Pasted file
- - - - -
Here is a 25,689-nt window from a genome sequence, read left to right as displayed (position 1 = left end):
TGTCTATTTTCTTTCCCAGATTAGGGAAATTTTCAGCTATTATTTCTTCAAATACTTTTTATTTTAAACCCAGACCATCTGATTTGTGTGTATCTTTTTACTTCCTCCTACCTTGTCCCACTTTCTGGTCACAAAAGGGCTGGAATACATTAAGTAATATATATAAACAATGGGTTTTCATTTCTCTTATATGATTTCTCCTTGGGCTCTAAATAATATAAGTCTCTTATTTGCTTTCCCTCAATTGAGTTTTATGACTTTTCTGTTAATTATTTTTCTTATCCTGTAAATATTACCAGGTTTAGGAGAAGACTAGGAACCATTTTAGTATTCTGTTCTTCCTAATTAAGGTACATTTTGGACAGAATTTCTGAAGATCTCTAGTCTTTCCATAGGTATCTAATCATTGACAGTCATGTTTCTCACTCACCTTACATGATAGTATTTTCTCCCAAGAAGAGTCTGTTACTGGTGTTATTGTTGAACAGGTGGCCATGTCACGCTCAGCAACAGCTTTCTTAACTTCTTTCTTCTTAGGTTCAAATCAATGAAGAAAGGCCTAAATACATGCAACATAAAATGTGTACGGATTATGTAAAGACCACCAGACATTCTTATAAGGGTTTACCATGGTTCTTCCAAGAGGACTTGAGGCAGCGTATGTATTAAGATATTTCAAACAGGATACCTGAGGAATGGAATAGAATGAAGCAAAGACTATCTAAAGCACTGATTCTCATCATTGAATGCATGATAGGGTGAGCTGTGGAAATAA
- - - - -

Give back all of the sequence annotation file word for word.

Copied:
Here is a 25,689-nt window from a genome sequence, read left to right as displayed (position 1 = left end):
TGTCTATTTTCTTTCCCAGATTAGGGAAATTTTCAGCTATTATTTCTTCAAATACTTTTTATTTTAAACCCAGACCATCTGATTTGTGTGTATCTTTTTACTTCCTCCTACCTTGTCCCACTTTCTGGTCACAAAAGGGCTGGAATACATTAAGTAATATATATAAACAATGGGTTTTCATTTCTCTTATATGATTTCTCCTTGGGCTCTAAATAATATAAGTCTCTTATTTGCTTTCCCTCAATTGAGTTTTATGACTTTTCTGTTAATTATTTTTCTTATCCTGTAAATATTACCAGGTTTAGGAGAAGACTAGGAACCATTTTAGTATTCTGTTCTTCCTAATTAAGGTACATTTTGGACAGAATTTCTGAAGATCTCTAGTCTTTCCATAGGTATCTAATCATTGACAGTCATGTTTCTCACTCACCTTACATGATAGTATTTTCTCCCAAGAAGAGTCTGTTACTGGTGTTATTGTTGAACAGGTGGCCATGTCACGCTCAGCAACAGCTTTCTTAACTTCTTTCTTCTTAGGTTCAAATCAATGAAGAAAGGCCTAAATACATGCAACATAAAATGTGTACGGATTATGTAAAGACCACCAGACATTCTTATAAGGGTTTACCATGGTTCTTCCAAGAGGACTTGAGGCAGCGTATGTATTAAGATATTTCAAACAGGATACCTGAGGAATGGAATAGAATGAAGCAAAGACTATCTAAAGCACTGATTCTCATCATTGAATGCATGATAGGGTGAGCTGTGGAAATAA